The Unfettered Critic – July 2016
It’s official: Teddy Abrams loves a challenge. Now entering his third season as the Britt Orchestra’s music director, Abrams is challenging himself, the musicians from whom he will coax each precious note, and the audience that we’re sure will fall under his spell. If you anticipate a snoozy little symphony season under this summer’s stars, you haven’t been paying attention.
Yup, the Britt’s classical season is upon us! All across this and several other countries, world-class musicians are rosining bows, polishing brass, and practicing etudes in preparation for their annual pilgrimage to Jacksonville. Because, as the song says, it’s “summertime, and the living is”… Hmmm… “Easy” might not be the right word. “Exciting,” maybe, or “exhilarating.” But, like Tina Turner, Maestro Abrams doesn’t do much in the key of “nice and easy.”
Instead, look forward to complex, rousing musical events. Like this year’s Crater Lake Project.
What’s that, you ask? Thanks for the cue!
The weekend before the classical season settles onto Britt Hill, forty Britt musicians, along with outstanding brass and percussion students from SOU, a 50-voice choir, and members of the Klamath Tribes’ Steiger Butte drum group, will gather at the rim of Crater Lake. Under Abram’s direction, they’ll perform the world premiere (written just for us) of Michael Gordon’s Crater Lake-inspired Natural History. Nothing like this has ever happened at an American National Park. Abrams promises that it will be the musical experience of a lifetime. We believe him. (July 29-30)
And then comes Opening Night on our own Britt Hill. The full ninety-member orchestra will perform compositions by Zhurbin, Shostakovich (featuring violin soloist Ray Chen), Stravinsky, plus Tchaikovsky’s 1812 Overture. Several years ago, you’ll recall, Peter Bay conducted 1812 in the traditional manner—punctuated by cannon fire. The audience loved it, but startled neighbors called 911, thinking World War III had broken out. This year, Abrams promises “human cannon sounds.” We’re not sure what he has planned, but we’re looking forward to finding out! (August 5)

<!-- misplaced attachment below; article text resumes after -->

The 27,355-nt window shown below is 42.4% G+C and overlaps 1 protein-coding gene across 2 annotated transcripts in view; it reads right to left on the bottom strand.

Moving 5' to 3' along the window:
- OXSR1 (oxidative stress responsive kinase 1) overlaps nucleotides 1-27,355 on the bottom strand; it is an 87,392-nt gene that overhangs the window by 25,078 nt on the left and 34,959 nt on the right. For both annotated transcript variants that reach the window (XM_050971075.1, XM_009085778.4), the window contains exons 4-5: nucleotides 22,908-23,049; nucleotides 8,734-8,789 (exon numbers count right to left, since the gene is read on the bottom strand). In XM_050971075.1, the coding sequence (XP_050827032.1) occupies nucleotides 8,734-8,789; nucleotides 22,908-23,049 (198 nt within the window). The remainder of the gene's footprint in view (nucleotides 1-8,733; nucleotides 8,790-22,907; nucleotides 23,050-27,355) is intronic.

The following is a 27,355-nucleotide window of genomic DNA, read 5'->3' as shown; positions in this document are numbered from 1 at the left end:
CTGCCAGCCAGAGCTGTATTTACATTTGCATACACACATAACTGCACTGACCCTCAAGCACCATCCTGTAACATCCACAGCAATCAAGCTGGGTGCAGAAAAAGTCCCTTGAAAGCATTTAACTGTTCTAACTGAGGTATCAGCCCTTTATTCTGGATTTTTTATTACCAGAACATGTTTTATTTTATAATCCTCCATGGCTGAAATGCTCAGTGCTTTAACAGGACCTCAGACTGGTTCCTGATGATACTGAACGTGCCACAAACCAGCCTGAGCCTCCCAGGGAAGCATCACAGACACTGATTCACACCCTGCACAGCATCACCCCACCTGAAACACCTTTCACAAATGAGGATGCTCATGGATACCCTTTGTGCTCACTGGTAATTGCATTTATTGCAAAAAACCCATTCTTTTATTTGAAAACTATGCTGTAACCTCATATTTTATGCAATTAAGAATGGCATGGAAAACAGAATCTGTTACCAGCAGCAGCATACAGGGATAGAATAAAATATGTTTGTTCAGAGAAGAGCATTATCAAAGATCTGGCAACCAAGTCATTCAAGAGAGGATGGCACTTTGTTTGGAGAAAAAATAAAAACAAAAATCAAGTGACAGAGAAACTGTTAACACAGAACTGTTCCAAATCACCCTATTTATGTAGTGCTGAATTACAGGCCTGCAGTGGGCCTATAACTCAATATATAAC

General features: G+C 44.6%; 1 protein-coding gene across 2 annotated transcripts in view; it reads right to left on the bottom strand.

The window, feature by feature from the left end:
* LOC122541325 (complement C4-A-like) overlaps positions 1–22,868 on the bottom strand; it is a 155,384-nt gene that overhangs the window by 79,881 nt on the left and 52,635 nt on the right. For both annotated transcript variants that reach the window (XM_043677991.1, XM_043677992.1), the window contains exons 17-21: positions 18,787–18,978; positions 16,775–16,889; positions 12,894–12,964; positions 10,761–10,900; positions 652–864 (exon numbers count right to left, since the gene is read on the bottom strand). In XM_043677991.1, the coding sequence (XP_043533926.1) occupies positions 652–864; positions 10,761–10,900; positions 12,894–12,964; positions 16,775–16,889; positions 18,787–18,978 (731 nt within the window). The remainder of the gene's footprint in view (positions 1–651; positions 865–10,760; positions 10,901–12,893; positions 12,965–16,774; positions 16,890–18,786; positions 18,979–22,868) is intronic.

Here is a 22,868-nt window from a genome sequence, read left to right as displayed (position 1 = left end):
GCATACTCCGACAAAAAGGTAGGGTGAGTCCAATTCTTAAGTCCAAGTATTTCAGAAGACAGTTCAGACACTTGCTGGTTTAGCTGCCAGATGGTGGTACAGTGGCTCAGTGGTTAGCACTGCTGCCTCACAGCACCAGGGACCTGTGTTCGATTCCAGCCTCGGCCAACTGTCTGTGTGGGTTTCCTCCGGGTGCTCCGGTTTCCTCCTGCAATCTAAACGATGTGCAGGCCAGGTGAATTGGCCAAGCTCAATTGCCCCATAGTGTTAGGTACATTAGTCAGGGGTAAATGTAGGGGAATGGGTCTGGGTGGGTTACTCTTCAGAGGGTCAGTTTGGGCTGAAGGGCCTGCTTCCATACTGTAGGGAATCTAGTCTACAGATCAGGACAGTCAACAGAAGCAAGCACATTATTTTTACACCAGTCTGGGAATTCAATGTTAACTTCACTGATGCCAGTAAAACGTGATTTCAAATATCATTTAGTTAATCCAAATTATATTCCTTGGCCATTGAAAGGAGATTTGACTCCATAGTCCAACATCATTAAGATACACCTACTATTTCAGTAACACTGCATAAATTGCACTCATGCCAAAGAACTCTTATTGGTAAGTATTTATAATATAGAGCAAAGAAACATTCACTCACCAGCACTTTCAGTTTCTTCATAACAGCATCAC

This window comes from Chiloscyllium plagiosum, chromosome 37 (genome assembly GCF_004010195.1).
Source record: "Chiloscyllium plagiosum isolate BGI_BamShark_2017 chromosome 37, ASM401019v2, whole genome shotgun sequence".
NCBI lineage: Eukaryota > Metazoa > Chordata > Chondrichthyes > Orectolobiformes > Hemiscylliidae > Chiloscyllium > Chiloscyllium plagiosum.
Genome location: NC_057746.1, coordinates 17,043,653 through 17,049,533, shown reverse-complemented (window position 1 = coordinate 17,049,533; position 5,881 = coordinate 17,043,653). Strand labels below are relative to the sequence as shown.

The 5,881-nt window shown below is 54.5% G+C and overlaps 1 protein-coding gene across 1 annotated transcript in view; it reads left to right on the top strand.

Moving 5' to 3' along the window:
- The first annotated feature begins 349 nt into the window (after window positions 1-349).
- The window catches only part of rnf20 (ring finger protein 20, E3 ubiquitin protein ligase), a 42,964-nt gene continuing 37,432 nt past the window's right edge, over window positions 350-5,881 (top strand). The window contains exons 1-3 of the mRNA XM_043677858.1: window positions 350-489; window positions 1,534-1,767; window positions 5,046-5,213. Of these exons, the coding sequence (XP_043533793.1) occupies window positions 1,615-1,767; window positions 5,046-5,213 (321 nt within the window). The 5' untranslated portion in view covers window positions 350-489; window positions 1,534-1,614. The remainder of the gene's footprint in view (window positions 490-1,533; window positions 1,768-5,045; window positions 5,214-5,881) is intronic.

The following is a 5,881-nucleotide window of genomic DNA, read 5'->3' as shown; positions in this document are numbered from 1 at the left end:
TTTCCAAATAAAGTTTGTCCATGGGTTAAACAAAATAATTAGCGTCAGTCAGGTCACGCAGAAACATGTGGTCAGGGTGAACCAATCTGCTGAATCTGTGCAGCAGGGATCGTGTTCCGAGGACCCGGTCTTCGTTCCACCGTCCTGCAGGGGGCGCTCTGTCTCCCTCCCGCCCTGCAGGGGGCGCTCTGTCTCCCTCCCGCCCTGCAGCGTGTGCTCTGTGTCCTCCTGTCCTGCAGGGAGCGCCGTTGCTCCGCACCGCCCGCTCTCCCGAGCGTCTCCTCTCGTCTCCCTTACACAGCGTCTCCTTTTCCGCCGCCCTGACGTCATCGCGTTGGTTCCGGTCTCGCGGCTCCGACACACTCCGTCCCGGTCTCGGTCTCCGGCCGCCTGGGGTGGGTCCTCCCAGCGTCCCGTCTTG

For the second night, the orchestra will perform Hindesmith’s Symphonic Metamorphosis of Themes by Klaus Maria von Weber, Brahms’ complex Piano Concerto No. 1 (featuring pianist Jeremy Denk), and a personal favorite, Mozart’s rousing Symphony No. 25. We must confess: we’ve encouraged (“bugged,” actually) the maestro to add a bit of Mozart to his programming, so we’ll take this opportunity to say “Danke, sir.” (August 6)
A special Monday night performance represents another first, as members of the Oregon Shakespeare Festival will arrive at Britt to share songs from recent OSF musicals, while the orchestra performs some Shakespeare-inspired melodies by Berlioz, Tchaikovsky, and more. (August 8)
If a challenge can rank with last year’s unforgettable performance of Carmina Burana, it must be the second weekend’s ambitious staging of Mahler’s Symphony No. 2. Once again, the Britt stage will be crowded to capacity (and then some) as the Rogue Valley Chorale, and the Southern Oregon Repertory Singers will join the orchestra, enhanced by soloists Celena Shafer and Lauren Eberwein. (August 13)
But wait—there’s more: the ever-popular Britt Symphony Pops night (featuring singer/songwriter Halie Loren) (August 14); an evening of Prokofiev (performed by renowned pianist Yefim Bronfman) and Copland (August 19); and Mussorgsky’s Pictures at an Exhibition, plus a reprise of Gordon’s Natural History, transplanted to our possibly less jaw-dropping, but equally beautiful setting on Britt Hill. (August 20)
In a recent televised interview, Teddy Abrams issued a personal challenge to viewers: “If you’ve never been to see an orchestra, come see the Britt Orchestra. It will blow your mind.”
Well, what are you waiting for? You heard the man!
Photo of Teddy Abrams by ONeil Arnold.